As a small business owner, you’re always looking for ways to maximize profits and make your company run as efficiently as possible. Using a vehicle for your business represents one financial aspect of running your company that deserves a closer look. The Canada Revenue Agency (CRA) allows you to write off the use of a vehicle for your business. On top of deciding how you want to claim your tax deduction, you need to decide whether or not you should use personal vehicles as part of your business or purchase a company car that’s only for business purposes.
In both cases, the answer comes down to which option offers more advantages from a tax standpoint. Once you know the applicable rules, you can do the math and make an educated decision.
Using a Personal Car for Business Purposes
Your company can reimburse an employee for using a personal car for business purposes in the form of a motor vehicle allowance. The allowance isn’t taxable if it’s reasonable under the circumstances and based on per-kilometre calculation. You should include this benefit on the employee’s T4 slips as a taxable benefit. If you don’t reimburse the employee, they may be able to claim a deduction on their income taxes.
To determine if your car allowance is reasonable, the CRA takes into consideration the type of vehicle and the driving conditions. Many businesses use the per-kilometre rates found in the appropriate section of the Income Tax Regulations. The per-kilometre rates offer easier accounting and less tracking of expenses, which could save you time and money when filling out your business income tax forms. For 2018, the per-kilometre rates are 55 cents per kilometre for the first 5,000 kilometres driven and 49 cents per kilometre driven afterward.
These allowances may or may not cover the cost of using your vehicle, so you need to determine if this is advantageous in your particular case. If you have a small, inexpensive vehicle, 55 cents per kilometre may actually be more than your running cost, so the tax-free allowance may be profitable. Conversely, if you drive a large luxury vehicle, you may be out-of-pocket on motor vehicle expenses if you go the per-kilometre route.
The alternative is to track how many miles employees drive for business use versus their personal use. Determine how much gas they use during this time, and take into account insurance, maintenance costs such as oil changes, and even depreciation as the car’s value falls every year. For example, imagine an employee drives their personal vehicle 50,000 kilometres during the year, and 40,000 of those miles are for business use. Since 20,000 / 50,000 = 0.4, the employee can claim 80% of the motor vehicle expenses. While this method involves more record-keeping, you might see more tax savings from it if employees use their cars for business use on a regular basis.
Keeping accurate records with robust accounting software such as QuickBook lets you easily do the math when determining whether to use a per-kilometre rate or using the actual expenses an employee incurs. One thing to keep in mind is that the kilometres driven from an employee’s home to your place of business are always considered to be for personal use.
Buying a Company Car
From a company standpoint, buying a vehicle allows you to deduct all the costs associated with it and claim capital cost allowance on the purchase.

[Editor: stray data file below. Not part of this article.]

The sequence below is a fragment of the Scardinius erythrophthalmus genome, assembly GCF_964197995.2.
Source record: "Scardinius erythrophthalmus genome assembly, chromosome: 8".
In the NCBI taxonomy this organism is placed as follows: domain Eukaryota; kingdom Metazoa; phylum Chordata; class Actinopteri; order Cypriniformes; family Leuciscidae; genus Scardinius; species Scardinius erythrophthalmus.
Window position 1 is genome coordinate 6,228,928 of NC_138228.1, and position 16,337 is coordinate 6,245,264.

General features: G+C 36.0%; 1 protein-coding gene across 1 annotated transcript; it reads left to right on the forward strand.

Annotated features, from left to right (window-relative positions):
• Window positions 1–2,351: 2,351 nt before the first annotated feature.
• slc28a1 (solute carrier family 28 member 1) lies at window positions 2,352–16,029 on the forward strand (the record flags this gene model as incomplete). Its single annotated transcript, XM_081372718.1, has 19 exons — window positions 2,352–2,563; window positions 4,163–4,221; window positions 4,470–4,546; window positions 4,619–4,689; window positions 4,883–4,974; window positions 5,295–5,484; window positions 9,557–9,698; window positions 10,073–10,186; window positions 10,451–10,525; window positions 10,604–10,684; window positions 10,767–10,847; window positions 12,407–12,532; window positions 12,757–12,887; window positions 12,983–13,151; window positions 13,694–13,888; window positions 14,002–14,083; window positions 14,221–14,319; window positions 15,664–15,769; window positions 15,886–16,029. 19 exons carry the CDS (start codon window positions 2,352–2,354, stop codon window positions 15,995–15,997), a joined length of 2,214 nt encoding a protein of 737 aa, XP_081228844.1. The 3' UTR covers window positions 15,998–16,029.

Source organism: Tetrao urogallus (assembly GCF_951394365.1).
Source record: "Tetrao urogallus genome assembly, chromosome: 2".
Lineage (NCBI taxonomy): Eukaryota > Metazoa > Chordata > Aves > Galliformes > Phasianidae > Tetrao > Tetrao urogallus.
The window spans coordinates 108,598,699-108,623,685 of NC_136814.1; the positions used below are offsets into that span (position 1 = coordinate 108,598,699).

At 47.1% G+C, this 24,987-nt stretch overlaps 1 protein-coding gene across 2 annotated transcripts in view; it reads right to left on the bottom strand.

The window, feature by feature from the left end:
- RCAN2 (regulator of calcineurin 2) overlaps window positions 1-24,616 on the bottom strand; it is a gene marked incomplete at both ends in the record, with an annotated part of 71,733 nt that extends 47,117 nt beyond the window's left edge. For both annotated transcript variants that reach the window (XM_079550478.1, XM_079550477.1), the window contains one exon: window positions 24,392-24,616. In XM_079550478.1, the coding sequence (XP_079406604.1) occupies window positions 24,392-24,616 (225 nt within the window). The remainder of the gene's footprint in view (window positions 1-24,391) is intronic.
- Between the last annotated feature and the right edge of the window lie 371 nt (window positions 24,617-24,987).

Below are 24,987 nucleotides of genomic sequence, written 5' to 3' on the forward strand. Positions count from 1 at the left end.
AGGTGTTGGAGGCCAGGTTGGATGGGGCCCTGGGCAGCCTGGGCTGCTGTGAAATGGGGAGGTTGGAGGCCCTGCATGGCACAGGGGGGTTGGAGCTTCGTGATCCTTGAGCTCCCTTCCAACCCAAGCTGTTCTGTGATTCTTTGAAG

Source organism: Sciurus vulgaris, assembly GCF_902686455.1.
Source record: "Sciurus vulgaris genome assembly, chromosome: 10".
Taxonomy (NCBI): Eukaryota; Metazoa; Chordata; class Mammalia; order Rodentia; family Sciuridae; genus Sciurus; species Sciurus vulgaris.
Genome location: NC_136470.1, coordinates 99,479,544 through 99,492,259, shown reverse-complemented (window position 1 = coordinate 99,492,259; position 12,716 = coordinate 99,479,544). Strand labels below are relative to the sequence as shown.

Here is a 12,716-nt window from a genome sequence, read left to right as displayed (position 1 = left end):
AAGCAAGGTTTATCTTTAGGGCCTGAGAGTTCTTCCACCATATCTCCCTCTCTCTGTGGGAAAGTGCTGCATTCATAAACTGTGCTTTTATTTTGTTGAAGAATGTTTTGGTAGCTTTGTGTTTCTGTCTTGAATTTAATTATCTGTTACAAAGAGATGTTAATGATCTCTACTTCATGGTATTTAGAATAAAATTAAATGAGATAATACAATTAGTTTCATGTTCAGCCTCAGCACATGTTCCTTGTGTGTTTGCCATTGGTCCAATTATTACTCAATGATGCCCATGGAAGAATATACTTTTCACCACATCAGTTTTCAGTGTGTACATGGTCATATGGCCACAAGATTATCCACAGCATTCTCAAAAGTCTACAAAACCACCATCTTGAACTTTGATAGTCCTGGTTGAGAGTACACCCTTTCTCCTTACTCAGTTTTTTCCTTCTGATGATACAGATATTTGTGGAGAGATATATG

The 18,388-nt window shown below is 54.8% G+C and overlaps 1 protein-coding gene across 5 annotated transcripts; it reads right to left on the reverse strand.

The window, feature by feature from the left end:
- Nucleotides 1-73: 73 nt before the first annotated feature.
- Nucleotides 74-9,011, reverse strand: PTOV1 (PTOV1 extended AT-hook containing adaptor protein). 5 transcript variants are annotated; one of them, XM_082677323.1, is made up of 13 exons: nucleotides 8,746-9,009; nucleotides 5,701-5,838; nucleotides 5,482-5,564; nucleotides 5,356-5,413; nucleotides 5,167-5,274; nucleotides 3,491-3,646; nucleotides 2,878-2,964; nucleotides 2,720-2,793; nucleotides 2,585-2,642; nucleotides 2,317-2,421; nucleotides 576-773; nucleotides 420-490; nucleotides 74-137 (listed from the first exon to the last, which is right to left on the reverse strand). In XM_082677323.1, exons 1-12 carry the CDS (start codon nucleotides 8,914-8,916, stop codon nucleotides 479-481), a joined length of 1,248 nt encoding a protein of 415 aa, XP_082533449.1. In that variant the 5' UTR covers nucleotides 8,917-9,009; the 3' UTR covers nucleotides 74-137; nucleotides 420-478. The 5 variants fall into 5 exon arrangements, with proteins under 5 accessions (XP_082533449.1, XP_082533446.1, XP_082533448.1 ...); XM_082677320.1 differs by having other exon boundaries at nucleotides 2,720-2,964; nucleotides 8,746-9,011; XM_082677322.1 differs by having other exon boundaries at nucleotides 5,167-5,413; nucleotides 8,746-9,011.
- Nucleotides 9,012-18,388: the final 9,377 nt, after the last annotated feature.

If you decide to use, or let employees use, a company vehicle for personal reasons, the CRA taxes that benefit in two ways: first as a standby charge and then as an operating expense benefit. The standby charge represents the benefit employees get from having the car available for personal use. The standby charge amounts to a taxable benefit on an employee’s T4 slips, unless the employee reimburses you for using the car on personal time. The operating expense benefit is the tax deduction you derive for the vehicle’s maintenance during its lifetime.
The actual calculation of the benefits varies greatly with a company car based on two factors: the value of the car and the percentage of personal use you make of the car. As a general rule, the more you use the car for personal reasons, the less favourable this option becomes. Another thing to consider is depreciation, or the reduced value per year over the life of vehicle, when taking the capital cost allowance benefit.
Imagine that you buy a car exclusively for business purposes for $10,000. After the first year and in subsequent years, the car lowers in value by $2,000 a year until its useful life ends after five years. You can claim up to 30% of the depreciable value, or $600 per year, as a tax deduction.
The Benefits of a Company Car Over a Personal Car
When considering the company car option, the depreciation and capital cost allowance may help you decide which option is more advantageous, especially if you buy a newer vehicle. You can also deduct other expenses relating the vehicle, such as maintenance, insurance, and possibly interest on a loan. The other advantage to having a business car is that you have full control over the vehicle.
As you decide whether a company car or personal car is the right choice, you can use the CRA’s Automobile Benefits Online Calculator to determine the actual taxable benefit that applies to your specific situation. Don’t be afraid to ask questions of your fellow business owners to see what works for them, as they may have insights into the pros and cons of a company car or personal car.
In either case, you must keep detailed records of the kilometres driven and/or expenses for both personal and business purposes. You can maintain these records with a paper logbook, use one of several available apps for GPS enabled smartphones, or track expenses and mileage using robust accounting software such as QuickBooks. More than 4.3 million customers use QuickBooks. Join them today to help your business thrive for free.